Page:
UKIP Conservative Coalition

Ukip leader is open to coalition with Tories

Tuesday 17th July 2012, 11:37AM BST.
Ukip leader Nigel Farage at the Dormston Sports and Arts Centre in Sedgley
Ukip leader Nigel Farage at the Dormston Sports and Arts Centre in Sedgley
UK Independence Party leader Nigel Farage used a visit to the Black Country to raise the possibility of forming a coalition with the Conservatives after the next election.
Recent opinion polls have seen Ukip in third place, ahead of the Liberal Democrats, although they are now back in fourth place. Mr Farage said he would join forces with the Tories, in exchange for a referendum on Britain’s membership of the European Union. He addressed a meeting of around 200 people in Sedgley at the Dormston Sports and Arts Centre last night.
It came just hours after Prime Minister David Cameron and his deputy Nick Clegg renewed their pledge to work as a coalition government during a visit to Smethwick.
Mr Farage, aged 48, yesterday delivered a letter to Downing Street challenging the Prime Minister to a debate on whether or not to give Britain a referendum on EU membership. But he said: “If he gave me a free and fair referendum I would do a deal with anyone, possibly the devil himself.”
He said he believed the party could see its first MP elected at the 2015 General Election and was expecting to increase its number of MEPs in 2014.
The party won two of the six West Midlands seats at the European elections in 2009 although one of its members, Nikki Sinclaire, now sits as an independent after falling out with Ukip.
Mr Farage said: “The EU costs us £51 million a day. Its regulations and environmental legislation are damaging employment prospects because it encourages manufacturing to be transferred out of this country to the rest of the world.”
Mr Cameron has ruled out a straight in-out referendum on Europe but is open to the idea of a public vote once stability has returned to the eurozone.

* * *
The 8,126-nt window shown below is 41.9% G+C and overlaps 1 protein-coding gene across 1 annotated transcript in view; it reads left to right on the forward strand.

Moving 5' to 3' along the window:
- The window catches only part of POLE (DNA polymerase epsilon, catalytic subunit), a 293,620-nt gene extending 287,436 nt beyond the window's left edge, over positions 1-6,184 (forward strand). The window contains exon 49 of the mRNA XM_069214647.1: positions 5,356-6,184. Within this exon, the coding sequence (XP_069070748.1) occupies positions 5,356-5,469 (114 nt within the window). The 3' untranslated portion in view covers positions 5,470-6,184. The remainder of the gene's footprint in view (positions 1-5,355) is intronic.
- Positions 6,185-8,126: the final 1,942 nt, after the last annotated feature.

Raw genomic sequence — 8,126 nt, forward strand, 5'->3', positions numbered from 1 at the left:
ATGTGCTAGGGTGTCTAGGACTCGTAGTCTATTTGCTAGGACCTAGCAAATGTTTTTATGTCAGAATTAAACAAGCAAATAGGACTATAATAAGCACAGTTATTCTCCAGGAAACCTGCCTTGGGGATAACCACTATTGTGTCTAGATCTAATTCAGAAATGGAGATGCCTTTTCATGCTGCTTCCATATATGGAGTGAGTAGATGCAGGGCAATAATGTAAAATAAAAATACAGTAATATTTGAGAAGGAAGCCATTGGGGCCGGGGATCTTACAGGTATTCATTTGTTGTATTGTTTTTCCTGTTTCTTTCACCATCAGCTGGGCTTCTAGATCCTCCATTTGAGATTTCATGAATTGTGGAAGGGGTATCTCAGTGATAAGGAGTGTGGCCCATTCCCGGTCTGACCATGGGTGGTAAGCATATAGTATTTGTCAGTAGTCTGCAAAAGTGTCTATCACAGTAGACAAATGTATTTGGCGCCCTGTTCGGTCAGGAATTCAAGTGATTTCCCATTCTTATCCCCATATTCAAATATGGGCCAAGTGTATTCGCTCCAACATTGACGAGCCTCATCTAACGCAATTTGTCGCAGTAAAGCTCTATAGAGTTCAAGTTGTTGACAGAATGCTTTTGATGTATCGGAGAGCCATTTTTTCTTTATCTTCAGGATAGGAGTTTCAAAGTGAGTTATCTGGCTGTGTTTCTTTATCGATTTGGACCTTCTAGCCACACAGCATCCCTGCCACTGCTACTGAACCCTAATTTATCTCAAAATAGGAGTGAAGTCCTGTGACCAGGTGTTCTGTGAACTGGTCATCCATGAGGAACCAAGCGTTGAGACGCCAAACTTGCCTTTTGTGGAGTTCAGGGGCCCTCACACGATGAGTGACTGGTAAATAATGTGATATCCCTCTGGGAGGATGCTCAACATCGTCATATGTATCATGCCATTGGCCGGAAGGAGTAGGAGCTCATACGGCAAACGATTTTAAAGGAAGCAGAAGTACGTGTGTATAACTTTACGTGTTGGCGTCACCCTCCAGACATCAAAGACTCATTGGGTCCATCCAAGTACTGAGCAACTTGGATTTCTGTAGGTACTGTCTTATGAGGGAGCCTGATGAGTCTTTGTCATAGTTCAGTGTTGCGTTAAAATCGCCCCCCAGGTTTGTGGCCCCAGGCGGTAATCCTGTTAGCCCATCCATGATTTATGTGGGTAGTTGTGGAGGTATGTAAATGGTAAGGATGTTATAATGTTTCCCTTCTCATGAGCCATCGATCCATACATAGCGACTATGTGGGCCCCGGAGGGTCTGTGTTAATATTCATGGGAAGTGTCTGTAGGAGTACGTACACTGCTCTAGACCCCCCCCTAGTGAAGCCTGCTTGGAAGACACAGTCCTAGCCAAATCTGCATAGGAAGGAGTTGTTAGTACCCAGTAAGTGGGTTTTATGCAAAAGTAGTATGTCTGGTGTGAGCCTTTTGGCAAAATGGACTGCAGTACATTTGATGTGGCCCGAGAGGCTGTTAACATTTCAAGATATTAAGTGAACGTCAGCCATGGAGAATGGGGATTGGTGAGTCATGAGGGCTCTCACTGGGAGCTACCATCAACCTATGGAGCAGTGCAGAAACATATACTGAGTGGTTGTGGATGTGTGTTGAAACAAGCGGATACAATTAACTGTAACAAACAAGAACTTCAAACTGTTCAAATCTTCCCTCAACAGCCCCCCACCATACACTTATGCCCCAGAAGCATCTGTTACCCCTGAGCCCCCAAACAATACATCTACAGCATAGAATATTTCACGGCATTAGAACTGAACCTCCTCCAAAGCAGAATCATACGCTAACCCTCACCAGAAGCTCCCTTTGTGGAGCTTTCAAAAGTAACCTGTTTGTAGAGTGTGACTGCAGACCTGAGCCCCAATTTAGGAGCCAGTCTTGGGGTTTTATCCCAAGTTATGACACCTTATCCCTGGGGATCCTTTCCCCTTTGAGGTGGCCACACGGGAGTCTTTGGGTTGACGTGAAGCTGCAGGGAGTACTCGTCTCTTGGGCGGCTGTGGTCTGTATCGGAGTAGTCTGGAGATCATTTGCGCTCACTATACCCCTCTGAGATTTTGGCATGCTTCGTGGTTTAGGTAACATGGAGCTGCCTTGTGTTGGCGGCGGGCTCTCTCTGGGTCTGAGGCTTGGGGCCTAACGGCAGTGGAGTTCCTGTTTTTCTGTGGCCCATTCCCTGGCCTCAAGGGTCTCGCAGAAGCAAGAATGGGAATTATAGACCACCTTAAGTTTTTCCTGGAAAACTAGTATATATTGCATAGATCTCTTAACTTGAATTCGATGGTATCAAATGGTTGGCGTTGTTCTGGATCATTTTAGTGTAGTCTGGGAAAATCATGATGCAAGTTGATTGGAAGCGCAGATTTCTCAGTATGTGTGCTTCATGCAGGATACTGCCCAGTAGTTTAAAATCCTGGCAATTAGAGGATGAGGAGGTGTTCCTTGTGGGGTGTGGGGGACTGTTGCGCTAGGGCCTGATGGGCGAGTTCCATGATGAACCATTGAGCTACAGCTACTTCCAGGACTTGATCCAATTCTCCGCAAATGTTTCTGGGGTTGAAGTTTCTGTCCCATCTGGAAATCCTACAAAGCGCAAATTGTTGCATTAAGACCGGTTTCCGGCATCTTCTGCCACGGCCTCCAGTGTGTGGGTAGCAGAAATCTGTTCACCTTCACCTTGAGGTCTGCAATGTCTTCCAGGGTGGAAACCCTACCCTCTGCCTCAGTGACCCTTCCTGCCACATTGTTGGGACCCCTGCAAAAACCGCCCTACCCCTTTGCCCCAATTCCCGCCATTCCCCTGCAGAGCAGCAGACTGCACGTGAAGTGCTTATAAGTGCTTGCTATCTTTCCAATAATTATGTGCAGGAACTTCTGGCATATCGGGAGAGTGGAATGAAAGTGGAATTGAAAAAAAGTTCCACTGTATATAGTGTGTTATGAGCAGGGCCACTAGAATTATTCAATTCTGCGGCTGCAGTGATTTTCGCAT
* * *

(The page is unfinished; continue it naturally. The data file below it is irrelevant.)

TAP.  Farage is right.  A vote for UKIP which sends support into the teens forces the end of the Lib Dem coalition, and the seeking of an alternative coalition partner.  Farage needs MPs though.  He needs regional strongpoints, and not a marzipan layer of votes across the country.  (to use one of his own phrases).  Where is UKIP’s regional strongpoint?

Or he needs a mass resignation of Conservative MPs.  They talk of one or two crossing over, as they have done in the Lords and in the EP.  But he needs twenty or thirty.  Conservative MPs stay inside the tent despite all the talk.  They resign the front bench occasionally and return to the backbenches, rather than abandon the gravy boat.  A mass desertion to UKIP at he Euro elections might trigger a big enough revolt.

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2 Responses to “UKIP Conservative Coalition”

  1. Paul says:

    You need people to vote for them first. I have decided to join UKIP just on the get us out of the EU standpoint, as I believe that would be the first battle we need to win to get our country back and after that the rest will hopefully follow. Add to that they are already starting to talk about the illegitemacy of the UN and the evils it perpetuates and Agenda 21 etc then any spotlight on UKIP and getting this information more into the public arena has to be good. Are they perfect, most definately not, are they the the best most organised chance we have here in the UK, probably yes, they represent the best chance to get issues out there so deserve more help and support. Well thats the way I am looking at it at the moment, but hope they don’t turn to the dark side.

  2. Anonymous says:

    Hi Tap, I hope Farage does not get another “cast Iron Guarantee”, because we all know what happens to Cast Iron, it breaks, thats why we stopped using it.

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